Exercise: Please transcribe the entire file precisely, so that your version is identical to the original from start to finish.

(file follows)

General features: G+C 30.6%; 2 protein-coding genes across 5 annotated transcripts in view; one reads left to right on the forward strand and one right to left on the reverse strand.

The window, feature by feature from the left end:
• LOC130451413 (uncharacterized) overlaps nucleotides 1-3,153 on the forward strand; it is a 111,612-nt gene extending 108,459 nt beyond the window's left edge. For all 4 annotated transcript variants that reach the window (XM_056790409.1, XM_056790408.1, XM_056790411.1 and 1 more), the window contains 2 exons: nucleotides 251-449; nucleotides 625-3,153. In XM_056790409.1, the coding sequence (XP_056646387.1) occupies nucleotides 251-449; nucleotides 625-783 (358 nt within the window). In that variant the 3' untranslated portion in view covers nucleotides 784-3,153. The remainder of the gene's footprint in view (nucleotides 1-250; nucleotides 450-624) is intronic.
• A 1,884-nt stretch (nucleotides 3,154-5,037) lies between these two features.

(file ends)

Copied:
General features: G+C 30.6%; 2 protein-coding genes across 5 annotated transcripts in view; one reads left to right on the forward strand and one right to left on the reverse strand.

The window, feature by feature from the left end:
• LOC130451413 (uncharacterized) overlaps nucleotides 1-3,153 on the forward strand; it is a 111,612-nt gene extending 108,459 nt beyond the window's left edge. For all 4 annotated transcript variants that reach the window (XM_056790409.1, XM_056790408.1, XM_056790411.1 and 1 more), the window contains 2 exons: nucleotides 251-449; nucleotides 625-3,153. In XM_056790409.1, the coding sequence (XP_056646387.1) occupies nucleotides 251-449; nucleotides 625-783 (358 nt within the window). In that variant the 3' untranslated portion in view covers nucleotides 784-3,153. The remainder of the gene's footprint in view (nucleotides 1-250; nucleotides 450-624) is intronic.
• A 1,884-nt stretch (nucleotides 3,154-5,037) lies between these two features.